The survey results come as Congress considers a series of end-of-the-year bills aimed at reducing patient out-of-pocket costs. 

    Prescription Drugs

    Patients surveyed report a variety of insurance barriers to accessing prescription drugs. The most common barriers were having to wait more than 24 hours for insurance approval (19%), being denied coverage for the doctor-prescribed drug (14%) or being required to try a less expensive prescription drug first (10%). Of those who experienced an insurance barrier, 79% reported experiencing at least one negative consequence including, having to spend time on the phone with their insurance provider (44%), paying for the prescription drug out-of-pocket (27%) and going without the prescription drug sometimes for a week or more (38%).

    More than half (54%) of lower income patients have tried to reduce their out-of-pocket costs, including asking for a generic or biosimilar (29%), using a manufacturer’s coupon or assistance program (18%) or asking for a lower-cost drug to be prescribed (17%). While these methods may help reduce overall health care costs, other common methods may have serious negative impacts on patients’ health. For instance, low-income patients were more likely to delay treatment (17%), endure a side effect without treatment (17%), take an over-the-counter medication instead of a prescription drug (16%) or cut pills in half or skip doses of their prescription drugs (9%) than their higher-income counterparts.

    Surprise Billing

    Additionally, nearly a quarter of all survey respondents said they had experienced a surprise medical bill. The Federal Reserve reports four in ten Americans cannot afford an unexpected bill of $400 or more, yet the majority of the surprise bills respondents received were for over $500 and 21% totaled $3,000 or more.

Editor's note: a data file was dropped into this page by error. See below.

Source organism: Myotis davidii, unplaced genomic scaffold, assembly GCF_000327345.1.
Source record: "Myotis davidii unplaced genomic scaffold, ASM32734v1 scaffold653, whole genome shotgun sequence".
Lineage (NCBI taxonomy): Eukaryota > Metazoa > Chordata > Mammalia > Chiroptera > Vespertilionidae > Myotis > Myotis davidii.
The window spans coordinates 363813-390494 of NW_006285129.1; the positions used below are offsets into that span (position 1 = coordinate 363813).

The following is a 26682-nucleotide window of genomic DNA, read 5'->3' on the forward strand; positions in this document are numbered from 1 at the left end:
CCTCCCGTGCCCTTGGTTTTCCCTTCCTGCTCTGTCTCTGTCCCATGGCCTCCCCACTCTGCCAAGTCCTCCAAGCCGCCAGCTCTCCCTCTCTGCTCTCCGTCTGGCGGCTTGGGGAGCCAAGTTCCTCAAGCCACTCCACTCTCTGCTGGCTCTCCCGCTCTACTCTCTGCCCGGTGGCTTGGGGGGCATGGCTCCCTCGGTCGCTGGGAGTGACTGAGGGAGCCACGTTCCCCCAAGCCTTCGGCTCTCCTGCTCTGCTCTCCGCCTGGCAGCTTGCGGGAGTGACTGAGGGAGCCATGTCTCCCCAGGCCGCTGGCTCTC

Receiving these large, unexpected bills negatively affected patients’ behavior. Nearly 70% said they experienced anxiety about receiving another surprise bill and worried about how such bills might hinder their ability to pay for their care, 60% said they were less likely to follow-up with a doctor-recommended specialist who may be out-of-network, and 42% said they were less likely to call an ambulance when experiencing a serious cancer-related health issue. Nearly one-third also reported that they would be less likely to get a certain treatment because of cost concerns and would be less likely to go to the emergency room for a serious cancer-related health problem.

    “Cancer patients and survivors need ready access to the right prescription drugs and care to treat their disease and side-effects at affordable prices. These results demonstrate the growing obstacles—both administrative and financial—that stand in the way of patients’ ability to get necessary care,” said Lisa Lacasse, president of ACS CAN. “On behalf of all cancer patients, we urge lawmakers to work together and swiftly pass meaningful bipartisan legislation to lower costs and increase access to prescription drugs and eliminate surprise billing. Patients cannot wait.”

    A detailed summary of the key findings can be found here.



  • “Alexa, open American Cancer Society!”

    Thanks to an app on Alexa, users can learn about five types of cancer

    Now customers of the popular smart speaker, Amazon Echo (aka Alexa), can bring ACS content and services to life by enabling the American Cancer Society Alexa Skill, a voice-driven capability that provides a more personal experience with the device. Specifically, the American Cancer Society Alexa Skill provides Alexa customers the opportunity to ask questions and learn about cancer types, symptoms, and treatment, in addition to learning about the services ACS provides like Hope Lodge, Road To Recovery, Reach To Recovery, cancer.org, and our 24/7 cancer information line. 

    The American Cancer Society Alexa Skill, essentially an app on the Alexa platform, allows consumers to ask common questions about five cancer types - breast, prostate, colorectal, lung, and skin - and understand the basics of treatment options.   

    Information on each cancer topic area begins when Alexa is engaged by stating “Alexa, open American Cancer Society.” Each cancer topic sets users on a path to learn more information on that particular topic and allows customers to ask questions such as:

    • “What is cancer?”
    • “Is cancer contagious?”
    • “Tell me about cancer surgery.”
    • “What are the signs and symptoms of lung cancer?”